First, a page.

Central Otago consists of wide vallies and plains surrounded by ranges of mountains, and in summer is bone dry and brown. To meet the needs of the gold fields during the gold rush of the 1880s a railway was built from Dunedin – then the largest city in New Zealand and the centre of commerce – to Cromwell. Although the distance between the two ends in a straight line is only 130 km, in order to avoid steep mountain grades and minimise construction costs the final chosen rail route covered a nearly twice that distance and passes through landscapes providing grand vistas of mountains and plains. As steam locomotives could handle inclines no steeper than 1:50, the two steepest hills on the trail have grades no more than this.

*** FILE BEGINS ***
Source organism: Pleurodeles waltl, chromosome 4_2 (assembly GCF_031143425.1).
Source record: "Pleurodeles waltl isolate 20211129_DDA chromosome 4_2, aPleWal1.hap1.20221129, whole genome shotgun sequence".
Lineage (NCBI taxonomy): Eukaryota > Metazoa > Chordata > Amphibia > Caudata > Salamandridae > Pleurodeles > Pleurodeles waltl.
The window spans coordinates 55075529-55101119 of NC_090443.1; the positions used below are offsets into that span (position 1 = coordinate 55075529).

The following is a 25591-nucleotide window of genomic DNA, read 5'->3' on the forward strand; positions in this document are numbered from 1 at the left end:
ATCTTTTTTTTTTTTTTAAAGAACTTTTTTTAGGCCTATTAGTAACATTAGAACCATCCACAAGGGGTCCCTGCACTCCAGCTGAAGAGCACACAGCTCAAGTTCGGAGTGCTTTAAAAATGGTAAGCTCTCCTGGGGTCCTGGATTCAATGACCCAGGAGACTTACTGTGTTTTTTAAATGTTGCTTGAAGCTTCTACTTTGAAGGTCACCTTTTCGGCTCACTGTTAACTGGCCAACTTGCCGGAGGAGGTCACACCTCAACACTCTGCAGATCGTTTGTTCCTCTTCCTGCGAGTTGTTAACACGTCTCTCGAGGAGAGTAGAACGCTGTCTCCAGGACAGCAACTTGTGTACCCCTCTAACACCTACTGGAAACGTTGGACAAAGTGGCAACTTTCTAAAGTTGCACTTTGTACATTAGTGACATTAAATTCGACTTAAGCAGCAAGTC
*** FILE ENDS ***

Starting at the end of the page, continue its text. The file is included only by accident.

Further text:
And so it was that our intrepid group of greying nomads ambled their way from pub to town to muffin break to stopover, ending each day with an excursion to a nearby gold mining settlement and a hearty meal and a glass or two of wine. Along the way we absorbed the history and vistas under lightly overcast skies, ending on our last morning in sunshine as we peddled into Middlemarch.
Did we enjoy it – you bet! The head winds and side winds stayed away for all but an hour on the second day, and so did the rain and cold. And some people took quite a lot of photographs!
Recommendation – Do it. There are options available for all needs and budgets, and plenty of useful information on the internet.
Central Otago Gold Mining – Modern Style